Art Pact 60

At the top of the mountain, when they finally broke the crest, they saw the beautiful rolling vista of the western county. The range stretched out to the north and south, the higher peaks still covered in a thin layer of snow from the winter.

They arrived in ones and twos - the priest first, the bellwether for the others, then the fittest and most driven, then the others graded according to their motivation, health, and the other numberless differences between them. They stopped at the top, quickly perching on all the stones that were big enough to act as chairs. As more and more people reached the pinnacle groundsheets were unfurled, rugs laid out, little folding stools set up, until eventually the rounded top of the mountain was covered in resting travellers. They were mostly silent - the climb had taken too much out of them for them to be as chatty as they were when they set off - but the few children who were among them quickly recovered, and dashed about laughing amidst the supine bodies of the adults. Their parents looked on, nervous about the potential for falls and the number of sharp rocks exposed by erosion, but none were strong enough to want to chase down their offspring.

The priest, first to arrive, was also the first to recover his breath. He lifted himself gingerly from his seat, favouring his aching joints, and moved slowly from one of his congregation to the next, muttering low sounds of congratulation and sympathy. The children swirled around him, but they seemed subdued by his presence, and the whole crowd took on something of the aspect of a whisper - every movement was gentle and tentative, every sound muffled just beyond earshot. Those of the crowd that were looking out over the western county began to point out to each other the aspects of the breathtaking sights that caught their eye - the spires of small towns that none of them had ever visited, rainbows dancing over the rapids of Old Leopard river. An old man dug deep into his pack to pull out a vellum scroll from a battered cylindrical leather case - when unrolled, it revealed itself a map of the western and eastern county together.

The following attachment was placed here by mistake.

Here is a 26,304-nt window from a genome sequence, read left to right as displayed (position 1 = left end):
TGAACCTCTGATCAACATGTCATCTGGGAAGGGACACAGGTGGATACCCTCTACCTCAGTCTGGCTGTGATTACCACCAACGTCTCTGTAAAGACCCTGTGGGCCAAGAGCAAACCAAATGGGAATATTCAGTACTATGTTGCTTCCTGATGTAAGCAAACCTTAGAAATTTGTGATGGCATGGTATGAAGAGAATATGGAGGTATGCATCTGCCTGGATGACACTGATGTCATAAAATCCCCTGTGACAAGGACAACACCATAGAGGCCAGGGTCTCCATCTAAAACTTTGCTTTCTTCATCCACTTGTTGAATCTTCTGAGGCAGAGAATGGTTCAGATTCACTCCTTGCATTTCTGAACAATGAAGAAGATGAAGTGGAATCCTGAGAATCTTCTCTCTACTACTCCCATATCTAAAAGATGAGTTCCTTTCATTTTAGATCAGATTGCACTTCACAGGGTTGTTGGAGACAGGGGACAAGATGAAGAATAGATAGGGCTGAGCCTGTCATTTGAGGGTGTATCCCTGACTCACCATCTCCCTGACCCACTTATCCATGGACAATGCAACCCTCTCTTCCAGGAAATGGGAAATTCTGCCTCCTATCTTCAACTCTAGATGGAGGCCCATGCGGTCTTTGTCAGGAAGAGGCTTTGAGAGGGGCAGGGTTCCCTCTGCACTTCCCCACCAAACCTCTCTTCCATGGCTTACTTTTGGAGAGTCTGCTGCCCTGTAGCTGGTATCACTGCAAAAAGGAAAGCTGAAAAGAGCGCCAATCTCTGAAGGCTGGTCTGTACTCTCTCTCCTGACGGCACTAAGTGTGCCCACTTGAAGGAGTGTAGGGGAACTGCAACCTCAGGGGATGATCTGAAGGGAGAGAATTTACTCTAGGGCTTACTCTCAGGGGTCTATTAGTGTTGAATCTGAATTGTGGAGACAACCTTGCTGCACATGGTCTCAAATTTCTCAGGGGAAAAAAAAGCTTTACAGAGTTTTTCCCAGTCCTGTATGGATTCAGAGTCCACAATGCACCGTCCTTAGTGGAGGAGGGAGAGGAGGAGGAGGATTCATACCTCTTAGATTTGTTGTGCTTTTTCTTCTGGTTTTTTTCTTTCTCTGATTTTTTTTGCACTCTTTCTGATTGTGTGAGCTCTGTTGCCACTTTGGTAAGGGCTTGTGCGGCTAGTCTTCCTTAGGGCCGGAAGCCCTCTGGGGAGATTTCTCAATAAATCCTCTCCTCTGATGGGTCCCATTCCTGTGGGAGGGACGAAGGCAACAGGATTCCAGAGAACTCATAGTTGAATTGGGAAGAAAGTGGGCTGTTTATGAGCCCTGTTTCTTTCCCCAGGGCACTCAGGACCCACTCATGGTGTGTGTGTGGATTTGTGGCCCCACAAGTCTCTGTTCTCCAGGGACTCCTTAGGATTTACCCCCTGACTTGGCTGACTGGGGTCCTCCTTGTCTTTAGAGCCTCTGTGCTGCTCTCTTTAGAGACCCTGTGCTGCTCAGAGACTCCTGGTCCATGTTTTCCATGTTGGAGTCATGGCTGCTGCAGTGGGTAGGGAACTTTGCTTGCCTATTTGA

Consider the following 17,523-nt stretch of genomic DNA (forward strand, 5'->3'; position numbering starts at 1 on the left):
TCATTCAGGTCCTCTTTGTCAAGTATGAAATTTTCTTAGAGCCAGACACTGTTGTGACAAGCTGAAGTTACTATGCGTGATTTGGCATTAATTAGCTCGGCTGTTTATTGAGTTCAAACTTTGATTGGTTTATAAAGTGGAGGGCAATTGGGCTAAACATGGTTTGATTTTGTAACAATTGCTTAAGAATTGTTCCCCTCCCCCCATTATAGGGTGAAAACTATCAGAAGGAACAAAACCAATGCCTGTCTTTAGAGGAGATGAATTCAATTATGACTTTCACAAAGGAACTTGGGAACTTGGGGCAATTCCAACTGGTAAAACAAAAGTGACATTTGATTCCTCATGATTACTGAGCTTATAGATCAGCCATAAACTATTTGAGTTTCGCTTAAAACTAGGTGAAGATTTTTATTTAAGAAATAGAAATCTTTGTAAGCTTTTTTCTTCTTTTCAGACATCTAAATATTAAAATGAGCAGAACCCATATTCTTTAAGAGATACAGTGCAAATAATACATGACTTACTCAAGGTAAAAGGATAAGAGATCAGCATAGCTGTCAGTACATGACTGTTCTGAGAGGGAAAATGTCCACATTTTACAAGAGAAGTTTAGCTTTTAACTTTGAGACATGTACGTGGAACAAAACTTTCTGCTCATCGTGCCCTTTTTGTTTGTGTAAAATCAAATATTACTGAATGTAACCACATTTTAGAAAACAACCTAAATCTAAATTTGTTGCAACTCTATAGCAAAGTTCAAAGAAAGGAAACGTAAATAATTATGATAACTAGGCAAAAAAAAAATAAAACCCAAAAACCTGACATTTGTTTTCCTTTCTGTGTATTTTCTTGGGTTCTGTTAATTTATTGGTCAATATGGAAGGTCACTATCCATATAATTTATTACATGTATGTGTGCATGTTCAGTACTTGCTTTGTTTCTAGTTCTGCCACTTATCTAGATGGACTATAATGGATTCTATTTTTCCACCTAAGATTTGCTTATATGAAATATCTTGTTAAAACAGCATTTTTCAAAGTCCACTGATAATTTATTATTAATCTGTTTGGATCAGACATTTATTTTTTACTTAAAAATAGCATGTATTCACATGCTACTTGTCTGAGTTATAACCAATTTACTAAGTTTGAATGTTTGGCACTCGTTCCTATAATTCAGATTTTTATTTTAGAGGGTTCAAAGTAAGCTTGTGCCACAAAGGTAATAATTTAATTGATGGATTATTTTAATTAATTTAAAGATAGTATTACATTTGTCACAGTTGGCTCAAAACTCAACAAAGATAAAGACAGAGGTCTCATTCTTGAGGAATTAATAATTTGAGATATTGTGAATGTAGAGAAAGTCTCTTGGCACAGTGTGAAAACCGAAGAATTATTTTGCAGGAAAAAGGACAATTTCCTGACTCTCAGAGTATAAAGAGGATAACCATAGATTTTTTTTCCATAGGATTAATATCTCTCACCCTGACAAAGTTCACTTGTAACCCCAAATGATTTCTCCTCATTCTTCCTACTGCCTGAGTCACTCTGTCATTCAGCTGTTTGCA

The children clustered round in interest. Only one of them had seen a map before, and the old man patiently explained what the drawings and words meant, first locating the towns each of the children had originally come from on the lower half of the map, then pointing to where the day's travel had begun and where they were now. Then, laying the map out so as to orient it to the view, he began to name the towns they could see: Stilfling, Atherton, Weyvill, Cat-come-quick, Bosterleigh, Sam's Town, Rivercross, Windcopse, Boast, Callipoor, Danevill, Lance By The River. There were other towns, too, towns that must have grown up since the creation of the map, and those that the map-maker wrote in but which had either faded to nothingness or perhaps gone underground in the intervening years. The old man got a second piece of vellum for those, one scraped so thin that it was almost translucent, and laid it over the first one, marking the mountains on it with a plume dipped in a little ink-pot from the pouches at his belt. When the unchanging contours of nature had been traced onto the upper sheet, he measured out with his thumb the rough distances between the remaining towns, head bobbing up and down as he tried to reconcile them with the markings on the map. The children stood in a crowd around, aping his movements so that at one moment all of them were stood arms outstretched with thumbs up, one eye closed and the tips of the tongue poking from one side of the mouth as an aid to concentration. Then the instant passed, and every child on its hands and knees staring intensely at the map itself.

The priest watched the spectacle, silently wishing that he himself had such an effect on his flock. He consoled himself with the knowledge that they had followed him up here, but there again, there was no small amount of self-interest in those decisions. He paused for a moment in his rounds to cast his gaze back to the eastern county. The sight was unnerving - the thick black clouds had devoured almost all of the furthest ridings, and were well on their way to Port Fen. At this rate, it would be barely a fortnight before half of the county was gone, and then - a month, perhaps, before the clouds reached the mountains?

They did not have much time.

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